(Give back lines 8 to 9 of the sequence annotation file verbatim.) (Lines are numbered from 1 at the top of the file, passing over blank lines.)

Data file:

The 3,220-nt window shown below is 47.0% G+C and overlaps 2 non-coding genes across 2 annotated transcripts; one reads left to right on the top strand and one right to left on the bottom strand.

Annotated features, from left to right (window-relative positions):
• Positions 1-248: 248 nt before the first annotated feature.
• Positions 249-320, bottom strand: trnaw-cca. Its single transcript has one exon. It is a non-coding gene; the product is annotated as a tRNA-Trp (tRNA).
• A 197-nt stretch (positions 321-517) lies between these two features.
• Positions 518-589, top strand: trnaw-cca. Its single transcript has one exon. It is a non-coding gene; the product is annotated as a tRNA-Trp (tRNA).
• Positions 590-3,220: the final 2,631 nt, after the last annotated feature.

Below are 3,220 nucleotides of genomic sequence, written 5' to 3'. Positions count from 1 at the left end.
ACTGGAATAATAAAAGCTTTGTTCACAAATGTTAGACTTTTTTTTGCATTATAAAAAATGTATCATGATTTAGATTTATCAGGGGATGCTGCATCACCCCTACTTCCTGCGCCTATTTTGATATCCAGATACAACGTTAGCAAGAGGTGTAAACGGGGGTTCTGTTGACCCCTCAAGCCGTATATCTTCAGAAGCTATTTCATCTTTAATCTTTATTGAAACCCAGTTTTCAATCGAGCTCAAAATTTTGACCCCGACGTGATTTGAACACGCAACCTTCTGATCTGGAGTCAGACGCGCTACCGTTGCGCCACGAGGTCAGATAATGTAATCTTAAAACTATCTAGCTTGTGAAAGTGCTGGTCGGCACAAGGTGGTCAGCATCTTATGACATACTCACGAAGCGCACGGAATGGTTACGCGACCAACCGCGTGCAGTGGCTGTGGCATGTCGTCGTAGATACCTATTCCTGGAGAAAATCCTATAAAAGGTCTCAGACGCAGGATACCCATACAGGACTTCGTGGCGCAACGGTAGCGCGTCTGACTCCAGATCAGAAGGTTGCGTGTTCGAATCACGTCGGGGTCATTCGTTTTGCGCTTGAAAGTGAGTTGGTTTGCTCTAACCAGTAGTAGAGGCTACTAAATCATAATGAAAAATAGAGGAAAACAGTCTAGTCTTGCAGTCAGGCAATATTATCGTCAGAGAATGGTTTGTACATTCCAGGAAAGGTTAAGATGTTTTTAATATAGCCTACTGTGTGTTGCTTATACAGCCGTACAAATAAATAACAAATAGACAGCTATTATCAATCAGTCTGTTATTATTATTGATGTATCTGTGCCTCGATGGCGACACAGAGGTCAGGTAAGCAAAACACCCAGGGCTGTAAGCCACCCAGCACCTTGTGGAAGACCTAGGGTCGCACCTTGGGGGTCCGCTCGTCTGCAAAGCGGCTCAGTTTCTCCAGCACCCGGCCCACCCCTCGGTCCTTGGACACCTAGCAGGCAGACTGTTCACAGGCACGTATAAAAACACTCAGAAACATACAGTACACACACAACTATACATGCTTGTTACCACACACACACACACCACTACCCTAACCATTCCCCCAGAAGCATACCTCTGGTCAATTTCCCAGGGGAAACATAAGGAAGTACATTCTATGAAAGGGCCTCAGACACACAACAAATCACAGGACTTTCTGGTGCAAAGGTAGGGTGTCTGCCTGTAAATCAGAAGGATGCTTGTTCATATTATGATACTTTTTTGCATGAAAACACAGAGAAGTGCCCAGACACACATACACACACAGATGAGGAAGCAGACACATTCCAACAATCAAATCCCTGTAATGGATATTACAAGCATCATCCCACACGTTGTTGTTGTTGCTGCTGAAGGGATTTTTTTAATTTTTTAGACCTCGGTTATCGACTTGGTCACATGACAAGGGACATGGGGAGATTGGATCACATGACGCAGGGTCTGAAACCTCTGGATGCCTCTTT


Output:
Below are 3,220 nucleotides of genomic sequence, written 5' to 3'. Positions count from 1 at the left end.
ACTGGAATAATAAAAGCTTTGTTCACAAATGTTAGACTTTTTTTTGCATTATAAAAAATGTATCATGATTTAGATTTATCAGGGGATGCTGCATCACCCCTACTTCCTGCGCCTATTTTGATATCCAGATACAACGTTAGCAAGAGGTGTAAACGGGGGTTCTGTTGACCCCTCAAGCCGTATATCTTCAGAAGCTATTTCATCTTTAATCTTTATTGAAACCCAGTTTTCAATCGAGCTCAAAATTTTGACCCCGACGTGATTTGAACACGCAACCTTCTGATCTGGAGTCAGACGCGCTACCGTTGCGCCACGAGGTCAGATAATGTAATCTTAAAACTATCTAGCTTGTGAAAGTGCTGGTCGGCACAAGGTGGTCAGCATCTTATGACATACTCACGAAGCGCACGGAATGGTTACGCGACCAACCGCGTGCAGTGGCTGTGGCATGTCGTCGTAGATACCTATTCCTGGAGAAAATCCTATAAAAGGTCTCAGACGCAGGATACCCATACAGGACTTCGTGGCGCAACGGTAGCGCGTCTGACTCCAGATCAGAAGGTTGCGTGTTCGAATCACGTCGGGGTCATTCGTTTTGCGCTTGAAAGTGAGTTGGTTTGCTCTAACCAGTAGTAGAGGCTACTAAATCATAATGAAAAATAGAGGAAAACAGTCTAGTCTTGCAGTCAGGCAATATTATCGTCAGAGAATGGTTTGTACATTCCAGGAAAGGTTAAGATGTTTTTAATATAGCCTACTGTGTGTTGCTTATACAGCCGTACAAATAAATAACAAATAGACAGCTATTATCAATCAGTCTGTTATTATTATTGATGTATCTGTGCCTCGATGGCGACACAGAGGTCAGGTAAGCAAAACACCCAGGGCTGTAAGCCACCCAGCACCTTGTGGAAGACCTAGGGTCGCACCTTGGGGGTCCGCTCGTCTGCAAAGCGGCTCAGTTTCTCCAGCACCCGGCCCACCCCTCGGTCCTTGGACACCTAGCAGGCAGACTGTTCACAGGCACGTATAAAAACACTCAGAAACATACAGTACACACACAACTATACATGCTTGTTACCACACACACACACACCACTACCCTAACCATTCCCCCAGAAGCATACCTCTGGTCAATTTCCCAGGGGAAACATAAGGAAGTACATTCTATGAAAGGGCCTCAGACACACAACAAATCACAGGACTTTCTGGTGCAAAGGTAGGGTGTCTGCCTGTAAATCAGAAGGATGCTTGTTCATATTATGATACTTTTTTGCATGAAAACACAGAGAAGTGCCCAGACACACATACACACACAGATGAGGAAGCAGACACATTCCAACAATCAAATCCCTGTAATGGATATTACAAGCATCATCCCACACGTTGTTGTTGTTGCTGCTGAAGGGATTTTTTTAATTTTTTAGACCTCGGTTATCGACTTGGTCACATGACAAGGGACATGGGGAGATTGGATCACATGACGCAGGGTCTGAAACCTCTGGATGCCTCTTT